The new voluntary agreement appears to delay the cable industry’s previous plan to reduce the amount of energy used by set-top boxes. Last year the National Cable & Telecommunications Association said that “by the end of 2013” at least 90% of the set-top boxes that its members buy and deploy will comply with the Environmental Protection Agency’s Energy Star 3.0 standards — making them 45% more efficient than most current models. But the NCTA and Consumer Electronics Association now say that they have a broader agreement that will meet the goal with boxes purchased and deployed “after 2013.” Whenever it happens, the groups predict that consumers will save about $1.5B a year with the phase-out inefficient boxes that the National Resources Defense Council refers to as “energy vampires.” The new agreement takes effect on January 1 and includes satellite companies and video services from AT&T and Verizon along with cable. Participants collectively serve more than 90M households. In addition to the terms affecting new boxes, cable companies say they’ll download “light sleep” capabilities to more than 10M existing DVRs. In 2013 telco companies also will offer “light sleep” while satellite providers offer “automatic power down” in 90% of the boxes purchased and deployed.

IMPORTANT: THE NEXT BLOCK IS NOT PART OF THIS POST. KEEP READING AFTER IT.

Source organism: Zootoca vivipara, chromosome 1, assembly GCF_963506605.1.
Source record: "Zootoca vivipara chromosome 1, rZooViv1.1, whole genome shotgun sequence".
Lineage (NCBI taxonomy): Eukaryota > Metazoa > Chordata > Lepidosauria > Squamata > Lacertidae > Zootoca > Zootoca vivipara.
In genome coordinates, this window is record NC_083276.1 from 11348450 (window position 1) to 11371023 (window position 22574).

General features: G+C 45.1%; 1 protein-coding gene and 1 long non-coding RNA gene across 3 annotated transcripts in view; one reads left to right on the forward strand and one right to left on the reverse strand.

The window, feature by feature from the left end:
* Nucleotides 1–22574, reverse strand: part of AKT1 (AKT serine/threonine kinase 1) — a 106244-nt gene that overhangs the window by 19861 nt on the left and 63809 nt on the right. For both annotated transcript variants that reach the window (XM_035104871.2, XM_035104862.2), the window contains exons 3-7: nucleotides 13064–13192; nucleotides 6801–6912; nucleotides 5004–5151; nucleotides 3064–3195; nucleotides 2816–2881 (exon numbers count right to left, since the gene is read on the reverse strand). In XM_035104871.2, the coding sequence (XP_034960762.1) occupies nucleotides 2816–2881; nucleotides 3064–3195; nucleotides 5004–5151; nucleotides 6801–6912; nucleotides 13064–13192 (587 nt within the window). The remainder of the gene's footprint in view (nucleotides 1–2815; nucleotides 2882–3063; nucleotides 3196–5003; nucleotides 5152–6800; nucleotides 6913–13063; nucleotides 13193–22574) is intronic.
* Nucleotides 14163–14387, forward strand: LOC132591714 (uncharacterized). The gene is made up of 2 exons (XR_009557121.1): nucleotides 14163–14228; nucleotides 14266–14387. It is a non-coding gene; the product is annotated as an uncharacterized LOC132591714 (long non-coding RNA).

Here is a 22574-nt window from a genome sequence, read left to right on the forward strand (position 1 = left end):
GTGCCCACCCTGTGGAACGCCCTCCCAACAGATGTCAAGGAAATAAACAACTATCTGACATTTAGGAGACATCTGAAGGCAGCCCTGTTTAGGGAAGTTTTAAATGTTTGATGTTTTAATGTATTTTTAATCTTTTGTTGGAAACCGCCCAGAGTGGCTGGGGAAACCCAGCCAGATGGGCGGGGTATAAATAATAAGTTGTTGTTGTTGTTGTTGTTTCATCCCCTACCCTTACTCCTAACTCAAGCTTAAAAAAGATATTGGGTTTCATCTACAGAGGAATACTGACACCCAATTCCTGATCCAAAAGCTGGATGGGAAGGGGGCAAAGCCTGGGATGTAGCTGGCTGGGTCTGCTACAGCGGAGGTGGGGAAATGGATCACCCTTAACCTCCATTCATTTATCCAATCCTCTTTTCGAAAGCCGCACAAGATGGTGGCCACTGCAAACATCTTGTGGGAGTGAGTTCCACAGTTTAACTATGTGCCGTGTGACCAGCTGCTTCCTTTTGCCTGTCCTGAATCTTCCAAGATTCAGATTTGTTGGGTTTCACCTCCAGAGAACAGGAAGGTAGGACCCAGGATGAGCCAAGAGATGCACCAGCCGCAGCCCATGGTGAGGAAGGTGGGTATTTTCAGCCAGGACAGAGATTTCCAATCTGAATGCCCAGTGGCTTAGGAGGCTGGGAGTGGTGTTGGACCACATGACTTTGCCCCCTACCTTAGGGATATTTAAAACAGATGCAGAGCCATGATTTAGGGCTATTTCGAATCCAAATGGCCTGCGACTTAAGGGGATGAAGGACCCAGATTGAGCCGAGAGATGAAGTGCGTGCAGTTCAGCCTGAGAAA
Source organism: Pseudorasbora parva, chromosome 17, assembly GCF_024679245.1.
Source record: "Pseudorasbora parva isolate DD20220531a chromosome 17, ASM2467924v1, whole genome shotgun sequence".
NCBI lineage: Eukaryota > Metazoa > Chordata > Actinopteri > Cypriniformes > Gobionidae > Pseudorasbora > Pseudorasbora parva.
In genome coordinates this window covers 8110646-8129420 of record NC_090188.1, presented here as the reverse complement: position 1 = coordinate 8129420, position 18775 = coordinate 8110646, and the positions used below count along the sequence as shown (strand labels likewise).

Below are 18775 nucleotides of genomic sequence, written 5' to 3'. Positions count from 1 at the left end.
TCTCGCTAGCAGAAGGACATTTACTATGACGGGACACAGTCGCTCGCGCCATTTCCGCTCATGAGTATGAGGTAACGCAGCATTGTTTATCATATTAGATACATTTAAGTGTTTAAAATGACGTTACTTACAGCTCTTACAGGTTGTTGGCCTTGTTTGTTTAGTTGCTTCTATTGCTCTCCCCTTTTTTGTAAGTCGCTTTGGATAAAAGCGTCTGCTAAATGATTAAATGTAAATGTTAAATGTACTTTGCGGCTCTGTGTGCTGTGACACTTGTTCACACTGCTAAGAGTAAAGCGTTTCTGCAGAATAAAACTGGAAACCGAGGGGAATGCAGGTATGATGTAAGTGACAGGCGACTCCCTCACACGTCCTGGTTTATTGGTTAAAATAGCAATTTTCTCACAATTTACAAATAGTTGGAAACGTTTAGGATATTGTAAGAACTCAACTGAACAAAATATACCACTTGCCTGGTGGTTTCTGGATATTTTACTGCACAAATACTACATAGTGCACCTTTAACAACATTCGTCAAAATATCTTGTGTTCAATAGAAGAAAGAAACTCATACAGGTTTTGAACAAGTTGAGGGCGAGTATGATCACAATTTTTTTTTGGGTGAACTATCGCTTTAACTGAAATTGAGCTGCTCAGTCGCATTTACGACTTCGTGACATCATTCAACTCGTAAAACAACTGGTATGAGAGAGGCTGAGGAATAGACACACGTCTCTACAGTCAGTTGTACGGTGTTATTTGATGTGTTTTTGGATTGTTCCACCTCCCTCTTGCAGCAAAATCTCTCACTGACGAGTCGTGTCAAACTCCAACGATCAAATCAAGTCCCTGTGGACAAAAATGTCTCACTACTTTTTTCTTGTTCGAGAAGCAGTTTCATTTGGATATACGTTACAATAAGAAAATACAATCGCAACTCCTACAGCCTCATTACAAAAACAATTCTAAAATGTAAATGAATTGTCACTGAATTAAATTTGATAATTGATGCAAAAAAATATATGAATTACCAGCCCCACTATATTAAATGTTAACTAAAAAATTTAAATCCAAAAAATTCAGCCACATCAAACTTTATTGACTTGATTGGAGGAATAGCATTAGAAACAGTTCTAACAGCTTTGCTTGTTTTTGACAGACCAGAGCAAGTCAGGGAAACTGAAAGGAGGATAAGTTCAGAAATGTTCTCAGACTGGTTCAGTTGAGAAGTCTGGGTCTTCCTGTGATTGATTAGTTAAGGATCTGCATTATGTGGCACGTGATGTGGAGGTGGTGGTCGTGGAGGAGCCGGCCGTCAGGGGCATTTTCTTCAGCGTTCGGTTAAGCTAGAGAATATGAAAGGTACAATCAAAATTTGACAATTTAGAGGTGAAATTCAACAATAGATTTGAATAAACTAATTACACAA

The agreement may soon be moot: Pay TV companies are eager to distribute programming directly to smart devices — including Web-enabled TV sets — that don’t require a box to unscramble signals for subscribers. “When you watch television on an iPad, that iPad is a set-top box and a TV, essentially functioning as one,” Charter Communications CEO Tom Rutledge said this week.
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